“It’s essential,” Abraham says. “If I’m not proactive, I probably wouldn’t have been able to build the practice, to the size I did, in the number of years I did.”

“I would call clients and sometimes I’d ask them, ‘Hey, I’d like a referral. I’m slow this month. Do you have any people you can refer me?’ And it’d surprise you. Your clients like honesty. They’d say, ‘Yeah, of course.’ And they’ll give you a referral.”

Be willing to reach out

Being willing to reach out, help (even, sometimes, for free), and nurture that relationship can be an investment in future firm growth.

“… sometimes I’d call my clients, and ask ‘How’s business? I heard there was an issue with tariffs,’” Abraham recalls. “And he would start expressing, or she would start expressing, all the pain about getting hit with this 20% tariff, they don’t know what to do. And I help talk them through the business decision that they’re making. It’s not necessarily legal advice, and I won’t bill for it. It is a gap in that billable time, because I just want that relationship to be more friendly.”

“But on the flip side, if any issue ever arises in that client’s business, the first attorney he’s calling is me. And I’m not looked at as the labor attorney, or the real estate attorney, but rather as their attorney.”

Be responsive

It’s important to be responsive to clients and potential clients. As outlined in the 2019 Legal Trends Report, a test emailing 1,000 law firms to check their responsiveness came back with dismal results: 60% of law firms didn’t respond at all.

Being responsive is important to Abraham: “I have anxiety if I don’t return a client’s phone call within 24 hours. I really do.”

He adds, “A client has no experience usually, in the legal industry, especially when you’re dealing with small businesses. And they’re nervous, they need their hand held. They want to alleviate that anxiety.”

Be empathetic

As Jack Newton discusses in The Client-Centered Law Firm, developing deep empathy for your clients is crucial. It’s important to remember that your clients are humans—and dealing with legal issues is stressful for them. This is where empathy can elevate legal services.

For Abraham, it’s simple: “just really care about your client. Make them family. Give out your cell phone number. A lot of lawyers hate that. Every client has my cell phone number. Respond to them, answer their phone calls, even if it doesn’t have to do with law, don’t get agitated, and just give them the answer.”

Learn to delegate

law firm succession planning

law firm succession planning

While a strong work ethic is admirable, it’s not always in your (or your firm’s) best interest when it comes to growth—especially if you’re too busy to respond to potential clients or too busy to market your services. Chances are, you’re doing work that doesn’t really need to be done by you. Delegating could free up significant time, and lead to opportunities for growth.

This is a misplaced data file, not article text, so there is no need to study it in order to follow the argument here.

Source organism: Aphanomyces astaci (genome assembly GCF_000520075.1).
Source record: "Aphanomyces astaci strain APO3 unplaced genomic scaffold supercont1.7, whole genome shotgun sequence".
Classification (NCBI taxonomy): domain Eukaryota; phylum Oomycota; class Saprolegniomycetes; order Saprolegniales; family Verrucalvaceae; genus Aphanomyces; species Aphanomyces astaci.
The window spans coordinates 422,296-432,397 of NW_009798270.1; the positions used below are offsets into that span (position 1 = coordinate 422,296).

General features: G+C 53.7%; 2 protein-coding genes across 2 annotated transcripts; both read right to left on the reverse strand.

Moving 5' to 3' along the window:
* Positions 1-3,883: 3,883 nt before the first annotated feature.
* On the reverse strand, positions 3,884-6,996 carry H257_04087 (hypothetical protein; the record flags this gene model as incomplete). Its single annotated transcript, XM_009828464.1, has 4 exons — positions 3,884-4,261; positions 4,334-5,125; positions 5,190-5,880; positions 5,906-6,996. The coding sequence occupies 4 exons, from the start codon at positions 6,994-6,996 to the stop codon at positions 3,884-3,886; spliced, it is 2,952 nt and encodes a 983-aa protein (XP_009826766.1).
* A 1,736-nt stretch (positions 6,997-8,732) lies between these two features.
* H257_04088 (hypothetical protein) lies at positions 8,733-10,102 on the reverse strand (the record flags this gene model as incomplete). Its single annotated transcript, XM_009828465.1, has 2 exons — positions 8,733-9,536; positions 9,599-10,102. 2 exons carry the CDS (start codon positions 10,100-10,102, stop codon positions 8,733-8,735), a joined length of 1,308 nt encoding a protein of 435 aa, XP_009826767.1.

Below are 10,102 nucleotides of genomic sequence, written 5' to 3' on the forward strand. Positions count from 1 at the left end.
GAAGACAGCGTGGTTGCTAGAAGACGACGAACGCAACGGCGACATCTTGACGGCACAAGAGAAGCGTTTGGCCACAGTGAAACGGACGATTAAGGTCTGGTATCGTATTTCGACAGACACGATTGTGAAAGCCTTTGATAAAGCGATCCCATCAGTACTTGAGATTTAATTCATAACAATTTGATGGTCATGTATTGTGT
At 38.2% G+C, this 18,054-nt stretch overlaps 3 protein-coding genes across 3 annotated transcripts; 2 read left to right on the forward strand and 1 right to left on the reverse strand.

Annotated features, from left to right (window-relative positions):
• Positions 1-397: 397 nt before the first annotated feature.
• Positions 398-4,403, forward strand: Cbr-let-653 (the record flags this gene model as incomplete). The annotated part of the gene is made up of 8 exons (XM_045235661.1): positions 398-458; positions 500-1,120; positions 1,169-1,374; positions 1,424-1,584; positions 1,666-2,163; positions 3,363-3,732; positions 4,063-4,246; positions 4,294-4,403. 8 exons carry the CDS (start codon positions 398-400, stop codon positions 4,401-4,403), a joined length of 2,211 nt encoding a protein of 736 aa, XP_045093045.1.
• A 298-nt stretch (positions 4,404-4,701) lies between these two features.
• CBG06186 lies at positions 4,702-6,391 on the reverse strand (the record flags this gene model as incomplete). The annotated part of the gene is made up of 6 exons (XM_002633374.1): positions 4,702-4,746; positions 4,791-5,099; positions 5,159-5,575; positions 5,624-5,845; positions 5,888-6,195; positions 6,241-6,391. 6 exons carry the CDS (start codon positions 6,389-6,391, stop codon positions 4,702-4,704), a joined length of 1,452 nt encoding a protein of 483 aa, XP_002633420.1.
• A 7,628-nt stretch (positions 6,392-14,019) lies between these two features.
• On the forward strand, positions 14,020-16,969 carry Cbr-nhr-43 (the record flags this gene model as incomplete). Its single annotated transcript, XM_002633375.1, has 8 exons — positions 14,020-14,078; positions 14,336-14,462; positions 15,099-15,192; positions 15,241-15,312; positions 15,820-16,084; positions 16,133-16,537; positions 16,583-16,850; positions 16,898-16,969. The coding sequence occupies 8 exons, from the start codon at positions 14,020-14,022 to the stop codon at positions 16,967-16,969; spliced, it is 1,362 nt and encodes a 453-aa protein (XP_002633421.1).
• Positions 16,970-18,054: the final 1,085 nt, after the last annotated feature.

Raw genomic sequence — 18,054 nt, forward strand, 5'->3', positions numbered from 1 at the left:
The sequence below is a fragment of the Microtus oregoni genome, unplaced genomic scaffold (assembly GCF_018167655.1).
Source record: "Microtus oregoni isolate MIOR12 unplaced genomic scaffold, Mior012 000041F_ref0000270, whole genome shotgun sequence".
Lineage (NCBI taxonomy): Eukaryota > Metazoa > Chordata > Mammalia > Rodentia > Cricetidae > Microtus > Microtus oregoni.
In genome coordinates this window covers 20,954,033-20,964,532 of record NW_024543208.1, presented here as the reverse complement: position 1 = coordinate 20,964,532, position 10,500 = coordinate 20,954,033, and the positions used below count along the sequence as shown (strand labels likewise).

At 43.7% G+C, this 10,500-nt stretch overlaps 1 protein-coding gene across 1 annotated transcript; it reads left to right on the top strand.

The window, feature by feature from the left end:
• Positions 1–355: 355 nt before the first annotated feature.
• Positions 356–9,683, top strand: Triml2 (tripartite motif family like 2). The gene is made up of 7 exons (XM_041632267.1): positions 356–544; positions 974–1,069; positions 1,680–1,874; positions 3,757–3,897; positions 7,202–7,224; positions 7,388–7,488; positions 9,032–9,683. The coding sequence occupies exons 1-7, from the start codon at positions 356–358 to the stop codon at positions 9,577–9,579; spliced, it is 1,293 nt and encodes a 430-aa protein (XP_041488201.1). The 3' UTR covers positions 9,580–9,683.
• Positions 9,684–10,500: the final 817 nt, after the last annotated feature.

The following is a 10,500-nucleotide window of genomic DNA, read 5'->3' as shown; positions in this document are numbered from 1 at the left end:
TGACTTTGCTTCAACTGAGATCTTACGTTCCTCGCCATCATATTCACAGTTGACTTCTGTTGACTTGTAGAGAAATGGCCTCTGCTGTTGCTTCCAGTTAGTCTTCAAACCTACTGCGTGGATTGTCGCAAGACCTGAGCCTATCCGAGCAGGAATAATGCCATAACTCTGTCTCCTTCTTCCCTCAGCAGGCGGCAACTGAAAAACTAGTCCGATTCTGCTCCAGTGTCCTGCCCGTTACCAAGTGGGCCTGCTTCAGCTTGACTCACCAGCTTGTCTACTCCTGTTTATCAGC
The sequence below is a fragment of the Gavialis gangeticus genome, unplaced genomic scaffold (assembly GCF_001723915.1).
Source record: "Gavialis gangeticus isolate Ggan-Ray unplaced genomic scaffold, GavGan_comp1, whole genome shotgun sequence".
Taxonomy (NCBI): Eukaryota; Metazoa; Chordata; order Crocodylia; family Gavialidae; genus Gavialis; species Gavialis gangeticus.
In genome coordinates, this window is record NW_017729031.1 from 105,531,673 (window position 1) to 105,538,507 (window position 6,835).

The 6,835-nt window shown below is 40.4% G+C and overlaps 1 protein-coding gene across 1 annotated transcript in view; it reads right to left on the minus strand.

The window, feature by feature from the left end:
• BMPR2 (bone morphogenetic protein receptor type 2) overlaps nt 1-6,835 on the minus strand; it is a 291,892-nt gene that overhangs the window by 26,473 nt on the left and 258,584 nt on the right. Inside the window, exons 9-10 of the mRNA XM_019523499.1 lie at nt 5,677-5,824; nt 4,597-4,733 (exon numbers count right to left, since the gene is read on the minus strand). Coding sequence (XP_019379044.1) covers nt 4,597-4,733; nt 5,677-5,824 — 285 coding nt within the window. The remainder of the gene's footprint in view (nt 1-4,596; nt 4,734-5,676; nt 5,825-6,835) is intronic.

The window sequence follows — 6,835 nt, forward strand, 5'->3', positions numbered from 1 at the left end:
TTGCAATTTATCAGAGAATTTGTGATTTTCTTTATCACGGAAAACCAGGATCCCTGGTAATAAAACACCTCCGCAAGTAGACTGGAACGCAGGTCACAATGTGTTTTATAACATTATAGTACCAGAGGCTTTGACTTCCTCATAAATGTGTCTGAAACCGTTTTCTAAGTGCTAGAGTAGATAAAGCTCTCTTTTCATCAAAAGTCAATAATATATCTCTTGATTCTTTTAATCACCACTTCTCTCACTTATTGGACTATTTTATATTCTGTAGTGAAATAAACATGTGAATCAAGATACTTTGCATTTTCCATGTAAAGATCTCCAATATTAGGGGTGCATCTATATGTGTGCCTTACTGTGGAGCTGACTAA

Assess your work tasks, and challenge whether you’re the one who should be doing them. Come up with a list of questions to ask yourself when you’re unsure if a task can be delegated. Write them down, and refer back to them. Here are some questions to get you started:

  • Could someone else adequately complete this task?
  • Could someone else complete this task faster than me?
  • How much will it cost for me to complete the task? How much for a staff member?
  • Are there any ethical issues with delegating this task?

Hire when the time is right

Without the right people to depend on, growing a law firm is an uphill battle. Don’t be afraid to build a team that can support the business, even as the business is growing.

“I mean, that’s what the firm is. It’s people. It’s a combination of people, working together for an end goal. And that end goal is growing the business, and providing quality, legal representation to my clientele,” Abraham says.

Similarly, for Kevin Vela of Vela Wood P.C.—a firm that he grew to 14 attorneys and increased annual revenue by at least 40% every year for nearly a decade—one of the keys to sustainable growth was to proactively hire employees as the firm gained new clients. If you wait to hire until  you’re overloaded with clients and desperate for help, it could be too late, and be counter-productive to your law firm’s growth.

“I think if you get in a position where you’re so stressed and you’ve got too much work on your plate and you’re at the point where you have to add someone, you’re really just adding something else to your to-do list that you don’t have time to do,” Kevin says.

Outsource what you can’t hire for

Hiring full-time associates isn’t the only way to support your growing business. As this guide explains, legal process outsourcing is a way to delegate tasks (like document review, scanning, and non-substantive court appearances) outside of your staff—whether to other experts, freelance lawyers, or other qualified professionals.

By taking these tasks off of your plate, outsourcing can lighten your firm’s workload, so that you and your staff can focus on your priority work.

Use technology

Not all delegation means hiring people—you can leverage technology to help you automate or streamline repetitive tasks. By spending less time on tedious tasks, you can dedicate more time to your clients and law firm growth.